According to a first embodiment of the present invention, the output multiplexer and the execution unit 102 perform their respective operations in parallel. To accomplish this, the output multiplexer 160 determines the destination register of the instruction being executed in the execution unit 102 before the execution unit 102 begins executing the instruction. The output multiplexer 160 also determines the number of bits the instruction being executed in the execution unit 102 can generate, also before the execution unit 102 begins executing the instruction. The output multiplexer 160 then accesses the register file, and reads the prior value of the destination register. The output multiplexer 160 then merges the bits of the destination register's prior value with the destination register's update to provide a 32-bit register value.

Assuming the Destination Register is One of the Source Registers

Since the number of instructions within the x86 instruction set is quite extensive, providing an output multiplexer 160 that maps bits of all of the registers in the register file would be an enormous task. However, most instructions in the x86 instruction set select and operate on two (source) operands, and then write the result back to one of the two source operands rather than to a third operand. The output multiplexer 160 of the present invention takes advantage of this feature of the x86 instruction set. For example, all of the x86 instruction set ADD operations fall into six categories, all of which overwrite at least part of one of the source registers. In other words, for any two registers, identified in a particular order, there are six ADD operations in the x86 instruction set, all of which overwrite at least part of the one of the two source registers. The six ADD operations of the x86 instruction set that use registers EAX and EBX as source registers are:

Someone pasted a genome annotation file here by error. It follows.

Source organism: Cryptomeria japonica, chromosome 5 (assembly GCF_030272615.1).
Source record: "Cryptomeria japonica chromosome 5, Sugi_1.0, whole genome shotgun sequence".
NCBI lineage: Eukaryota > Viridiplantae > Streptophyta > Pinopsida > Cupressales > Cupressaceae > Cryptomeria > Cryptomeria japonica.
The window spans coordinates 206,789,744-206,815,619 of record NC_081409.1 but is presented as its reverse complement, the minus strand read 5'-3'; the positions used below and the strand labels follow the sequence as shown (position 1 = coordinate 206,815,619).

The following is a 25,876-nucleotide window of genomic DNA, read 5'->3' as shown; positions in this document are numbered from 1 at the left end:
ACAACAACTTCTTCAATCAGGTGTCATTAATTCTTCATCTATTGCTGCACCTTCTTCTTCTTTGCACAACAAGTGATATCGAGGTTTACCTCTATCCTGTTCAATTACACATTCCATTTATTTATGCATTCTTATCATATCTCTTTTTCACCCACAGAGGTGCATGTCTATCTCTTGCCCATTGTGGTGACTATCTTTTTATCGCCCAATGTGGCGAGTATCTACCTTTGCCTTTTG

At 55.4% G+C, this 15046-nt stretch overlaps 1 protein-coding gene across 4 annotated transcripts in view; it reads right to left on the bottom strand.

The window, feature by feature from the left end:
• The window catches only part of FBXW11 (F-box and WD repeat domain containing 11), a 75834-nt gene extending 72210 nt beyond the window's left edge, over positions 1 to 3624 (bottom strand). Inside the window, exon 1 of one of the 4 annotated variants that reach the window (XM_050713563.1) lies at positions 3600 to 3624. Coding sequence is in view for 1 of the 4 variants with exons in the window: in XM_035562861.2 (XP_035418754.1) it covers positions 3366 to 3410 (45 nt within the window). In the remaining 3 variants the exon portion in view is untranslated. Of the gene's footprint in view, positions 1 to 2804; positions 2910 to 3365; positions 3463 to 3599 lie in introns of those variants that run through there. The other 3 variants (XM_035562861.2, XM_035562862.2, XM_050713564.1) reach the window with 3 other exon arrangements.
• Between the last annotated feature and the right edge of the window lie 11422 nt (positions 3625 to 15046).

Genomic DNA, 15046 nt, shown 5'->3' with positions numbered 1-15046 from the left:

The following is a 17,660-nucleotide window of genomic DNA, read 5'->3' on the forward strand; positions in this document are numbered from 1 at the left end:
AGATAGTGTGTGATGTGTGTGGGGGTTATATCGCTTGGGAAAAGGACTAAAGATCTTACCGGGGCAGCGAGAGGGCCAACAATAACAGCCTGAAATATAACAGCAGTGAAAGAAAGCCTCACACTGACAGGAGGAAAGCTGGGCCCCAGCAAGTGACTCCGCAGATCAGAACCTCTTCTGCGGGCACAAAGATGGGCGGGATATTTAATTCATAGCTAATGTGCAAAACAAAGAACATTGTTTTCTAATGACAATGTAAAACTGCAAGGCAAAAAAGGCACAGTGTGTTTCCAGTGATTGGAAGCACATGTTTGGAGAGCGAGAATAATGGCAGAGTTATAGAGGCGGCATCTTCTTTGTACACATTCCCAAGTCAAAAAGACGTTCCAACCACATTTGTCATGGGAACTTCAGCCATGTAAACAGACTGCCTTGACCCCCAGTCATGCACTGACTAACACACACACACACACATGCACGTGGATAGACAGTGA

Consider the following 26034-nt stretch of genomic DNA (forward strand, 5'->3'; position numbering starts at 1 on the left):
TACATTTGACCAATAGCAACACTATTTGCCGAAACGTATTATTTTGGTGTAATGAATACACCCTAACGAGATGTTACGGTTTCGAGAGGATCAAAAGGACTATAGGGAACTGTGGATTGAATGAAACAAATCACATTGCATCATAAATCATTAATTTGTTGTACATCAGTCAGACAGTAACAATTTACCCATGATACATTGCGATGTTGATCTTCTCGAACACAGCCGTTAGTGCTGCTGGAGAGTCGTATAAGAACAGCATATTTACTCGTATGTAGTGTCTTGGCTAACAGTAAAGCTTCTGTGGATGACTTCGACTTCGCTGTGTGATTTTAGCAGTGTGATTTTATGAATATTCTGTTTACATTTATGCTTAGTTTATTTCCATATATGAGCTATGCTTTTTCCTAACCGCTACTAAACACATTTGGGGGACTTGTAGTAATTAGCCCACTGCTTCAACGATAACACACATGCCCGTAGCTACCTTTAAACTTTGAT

ADD BH, AL→AL;

ADD BL, AL→AL;

ADD BH, AH→AH;

ADD BL, AH→AH;

ADD BX, AX→AX;

ADD EBX, EAX→EAX.

In all six cases, the destination register is one of the source registers. For such instructions, the output multiplexer 160 is able to identify the two source operands before the execution unit 102 can even begin executing the instruction. In embodiments using only two operands, the third operand C is replaced with the second operand B.

Special Purpose Execution Unit